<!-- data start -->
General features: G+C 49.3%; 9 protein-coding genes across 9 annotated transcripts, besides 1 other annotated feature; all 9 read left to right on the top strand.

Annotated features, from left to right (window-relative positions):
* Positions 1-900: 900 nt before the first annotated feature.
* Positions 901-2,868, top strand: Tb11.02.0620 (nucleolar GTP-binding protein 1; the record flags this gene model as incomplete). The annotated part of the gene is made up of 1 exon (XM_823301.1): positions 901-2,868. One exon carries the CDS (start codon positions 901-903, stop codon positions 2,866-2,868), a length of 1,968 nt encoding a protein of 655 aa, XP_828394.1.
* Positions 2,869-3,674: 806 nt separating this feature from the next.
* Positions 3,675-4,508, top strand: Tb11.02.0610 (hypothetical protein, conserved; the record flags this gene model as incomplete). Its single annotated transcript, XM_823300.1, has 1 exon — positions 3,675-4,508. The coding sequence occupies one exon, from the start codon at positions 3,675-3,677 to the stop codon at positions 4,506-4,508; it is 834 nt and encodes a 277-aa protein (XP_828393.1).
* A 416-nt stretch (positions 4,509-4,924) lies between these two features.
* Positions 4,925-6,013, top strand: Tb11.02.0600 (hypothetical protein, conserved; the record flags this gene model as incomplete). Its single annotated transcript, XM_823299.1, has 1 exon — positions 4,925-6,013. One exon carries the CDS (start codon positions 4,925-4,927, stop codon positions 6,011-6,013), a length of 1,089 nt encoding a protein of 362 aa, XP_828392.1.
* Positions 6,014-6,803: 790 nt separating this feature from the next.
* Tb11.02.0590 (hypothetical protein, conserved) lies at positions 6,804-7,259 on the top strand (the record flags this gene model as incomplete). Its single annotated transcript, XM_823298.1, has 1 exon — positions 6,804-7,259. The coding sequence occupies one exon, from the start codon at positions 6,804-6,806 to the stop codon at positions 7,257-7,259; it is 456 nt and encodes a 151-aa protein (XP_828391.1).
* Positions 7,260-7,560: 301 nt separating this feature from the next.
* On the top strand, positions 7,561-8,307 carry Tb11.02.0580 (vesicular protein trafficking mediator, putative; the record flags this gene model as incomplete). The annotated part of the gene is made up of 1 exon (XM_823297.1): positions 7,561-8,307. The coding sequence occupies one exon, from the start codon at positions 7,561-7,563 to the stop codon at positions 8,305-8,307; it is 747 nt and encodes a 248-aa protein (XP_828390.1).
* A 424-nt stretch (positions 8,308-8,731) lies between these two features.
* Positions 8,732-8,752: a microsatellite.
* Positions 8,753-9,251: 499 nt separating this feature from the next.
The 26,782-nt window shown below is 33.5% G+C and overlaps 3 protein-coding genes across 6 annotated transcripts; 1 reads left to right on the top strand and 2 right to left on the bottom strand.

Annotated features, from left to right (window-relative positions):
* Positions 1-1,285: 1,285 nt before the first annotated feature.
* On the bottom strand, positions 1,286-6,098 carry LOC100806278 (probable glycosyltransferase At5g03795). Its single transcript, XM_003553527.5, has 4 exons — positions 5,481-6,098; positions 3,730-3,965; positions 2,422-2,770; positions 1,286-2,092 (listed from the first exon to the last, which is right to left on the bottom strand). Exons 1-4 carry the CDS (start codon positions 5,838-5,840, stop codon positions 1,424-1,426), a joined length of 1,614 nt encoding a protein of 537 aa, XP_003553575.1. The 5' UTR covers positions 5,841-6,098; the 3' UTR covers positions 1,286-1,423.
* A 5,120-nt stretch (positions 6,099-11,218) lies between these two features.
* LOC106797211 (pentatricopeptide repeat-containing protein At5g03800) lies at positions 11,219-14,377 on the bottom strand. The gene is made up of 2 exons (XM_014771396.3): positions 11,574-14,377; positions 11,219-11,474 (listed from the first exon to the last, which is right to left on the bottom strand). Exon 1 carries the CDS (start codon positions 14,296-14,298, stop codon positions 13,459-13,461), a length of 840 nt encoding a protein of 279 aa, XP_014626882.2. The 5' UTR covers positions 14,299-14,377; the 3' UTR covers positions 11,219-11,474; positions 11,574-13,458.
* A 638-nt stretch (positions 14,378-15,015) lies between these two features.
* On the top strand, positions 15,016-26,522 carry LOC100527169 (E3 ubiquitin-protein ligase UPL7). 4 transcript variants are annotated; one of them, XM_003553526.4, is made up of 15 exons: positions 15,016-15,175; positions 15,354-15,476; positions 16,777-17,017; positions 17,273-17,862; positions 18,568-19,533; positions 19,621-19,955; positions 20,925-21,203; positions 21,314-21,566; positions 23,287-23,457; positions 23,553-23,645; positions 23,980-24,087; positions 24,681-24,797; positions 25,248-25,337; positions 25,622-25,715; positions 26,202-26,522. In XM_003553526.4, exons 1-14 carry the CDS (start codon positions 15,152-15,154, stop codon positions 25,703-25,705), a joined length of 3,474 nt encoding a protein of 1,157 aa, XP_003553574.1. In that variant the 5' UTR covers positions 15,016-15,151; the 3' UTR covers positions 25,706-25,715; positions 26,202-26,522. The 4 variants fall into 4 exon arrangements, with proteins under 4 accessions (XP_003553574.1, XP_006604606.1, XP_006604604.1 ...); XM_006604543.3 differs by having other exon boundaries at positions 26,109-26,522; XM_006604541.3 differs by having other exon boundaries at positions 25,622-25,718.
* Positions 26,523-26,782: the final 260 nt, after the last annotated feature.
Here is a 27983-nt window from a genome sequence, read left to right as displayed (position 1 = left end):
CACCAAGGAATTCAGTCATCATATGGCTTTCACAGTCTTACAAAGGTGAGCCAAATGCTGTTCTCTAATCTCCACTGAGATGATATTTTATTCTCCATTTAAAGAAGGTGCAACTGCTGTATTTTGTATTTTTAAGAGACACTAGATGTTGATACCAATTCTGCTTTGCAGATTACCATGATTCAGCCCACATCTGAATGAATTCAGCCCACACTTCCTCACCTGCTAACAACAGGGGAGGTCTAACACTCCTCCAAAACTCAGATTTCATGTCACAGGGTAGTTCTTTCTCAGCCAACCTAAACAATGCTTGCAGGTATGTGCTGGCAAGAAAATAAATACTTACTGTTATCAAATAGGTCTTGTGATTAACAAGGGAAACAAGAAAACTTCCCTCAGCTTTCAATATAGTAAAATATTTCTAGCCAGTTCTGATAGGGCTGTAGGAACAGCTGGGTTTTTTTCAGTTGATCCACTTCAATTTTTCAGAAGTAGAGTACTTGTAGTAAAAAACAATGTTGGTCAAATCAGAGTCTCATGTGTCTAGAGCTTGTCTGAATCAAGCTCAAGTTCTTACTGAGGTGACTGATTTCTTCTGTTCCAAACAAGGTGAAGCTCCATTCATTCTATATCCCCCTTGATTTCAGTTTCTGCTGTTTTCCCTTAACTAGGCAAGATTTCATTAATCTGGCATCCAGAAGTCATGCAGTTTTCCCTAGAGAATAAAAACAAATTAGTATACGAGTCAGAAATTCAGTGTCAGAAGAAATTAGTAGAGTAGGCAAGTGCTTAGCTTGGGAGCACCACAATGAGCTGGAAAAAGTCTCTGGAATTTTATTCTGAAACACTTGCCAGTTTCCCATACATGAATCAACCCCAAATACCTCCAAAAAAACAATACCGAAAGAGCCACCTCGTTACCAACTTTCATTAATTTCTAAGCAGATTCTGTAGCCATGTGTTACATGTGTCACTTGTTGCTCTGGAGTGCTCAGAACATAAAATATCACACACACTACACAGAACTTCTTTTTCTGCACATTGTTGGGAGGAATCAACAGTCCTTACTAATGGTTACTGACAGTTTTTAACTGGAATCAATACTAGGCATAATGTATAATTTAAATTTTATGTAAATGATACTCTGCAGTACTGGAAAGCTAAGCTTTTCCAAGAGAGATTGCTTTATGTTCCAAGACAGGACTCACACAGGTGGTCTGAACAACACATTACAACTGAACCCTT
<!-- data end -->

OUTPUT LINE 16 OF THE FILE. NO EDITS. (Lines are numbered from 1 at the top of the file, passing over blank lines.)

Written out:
The 26,782-nt window shown below is 33.5% G+C and overlaps 3 protein-coding genes across 6 annotated transcripts; 1 reads left to right on the top strand and 2 right to left on the bottom strand.